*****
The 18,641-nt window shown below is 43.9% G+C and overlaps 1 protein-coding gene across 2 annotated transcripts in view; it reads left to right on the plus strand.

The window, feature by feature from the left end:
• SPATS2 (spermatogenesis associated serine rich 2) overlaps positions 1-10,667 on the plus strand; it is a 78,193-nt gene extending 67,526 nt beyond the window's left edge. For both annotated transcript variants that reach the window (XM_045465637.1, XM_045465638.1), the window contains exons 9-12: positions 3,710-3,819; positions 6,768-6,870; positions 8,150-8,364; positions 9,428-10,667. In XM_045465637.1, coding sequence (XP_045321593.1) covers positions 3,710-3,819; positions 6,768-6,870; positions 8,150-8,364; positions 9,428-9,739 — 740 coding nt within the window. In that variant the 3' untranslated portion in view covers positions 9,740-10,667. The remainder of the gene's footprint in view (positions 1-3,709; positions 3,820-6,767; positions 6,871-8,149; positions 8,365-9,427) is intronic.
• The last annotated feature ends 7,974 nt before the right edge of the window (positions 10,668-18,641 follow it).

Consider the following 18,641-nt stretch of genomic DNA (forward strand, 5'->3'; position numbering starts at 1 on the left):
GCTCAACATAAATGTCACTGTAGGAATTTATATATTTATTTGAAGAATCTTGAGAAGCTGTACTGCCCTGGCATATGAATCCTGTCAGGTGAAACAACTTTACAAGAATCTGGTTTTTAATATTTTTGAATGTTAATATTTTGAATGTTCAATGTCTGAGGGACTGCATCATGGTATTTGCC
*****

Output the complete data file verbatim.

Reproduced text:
The 18,641-nt window shown below is 43.9% G+C and overlaps 1 protein-coding gene across 2 annotated transcripts in view; it reads left to right on the plus strand.

The window, feature by feature from the left end:
• SPATS2 (spermatogenesis associated serine rich 2) overlaps positions 1-10,667 on the plus strand; it is a 78,193-nt gene extending 67,526 nt beyond the window's left edge. For both annotated transcript variants that reach the window (XM_045465637.1, XM_045465638.1), the window contains exons 9-12: positions 3,710-3,819; positions 6,768-6,870; positions 8,150-8,364; positions 9,428-10,667. In XM_045465637.1, coding sequence (XP_045321593.1) covers positions 3,710-3,819; positions 6,768-6,870; positions 8,150-8,364; positions 9,428-9,739 — 740 coding nt within the window. In that variant the 3' untranslated portion in view covers positions 9,740-10,667. The remainder of the gene's footprint in view (positions 1-3,709; positions 3,820-6,767; positions 6,871-8,149; positions 8,365-9,427) is intronic.
• The last annotated feature ends 7,974 nt before the right edge of the window (positions 10,668-18,641 follow it).

Consider the following 18,641-nt stretch of genomic DNA (forward strand, 5'->3'; position numbering starts at 1 on the left):
GCTCAACATAAATGTCACTGTAGGAATTTATATATTTATTTGAAGAATCTTGAGAAGCTGTACTGCCCTGGCATATGAATCCTGTCAGGTGAAACAACTTTACAAGAATCTGGTTTTTAATATTTTTGAATGTTAATATTTTGAATGTTCAATGTCTGAGGGACTGCATCATGGTATTTGCC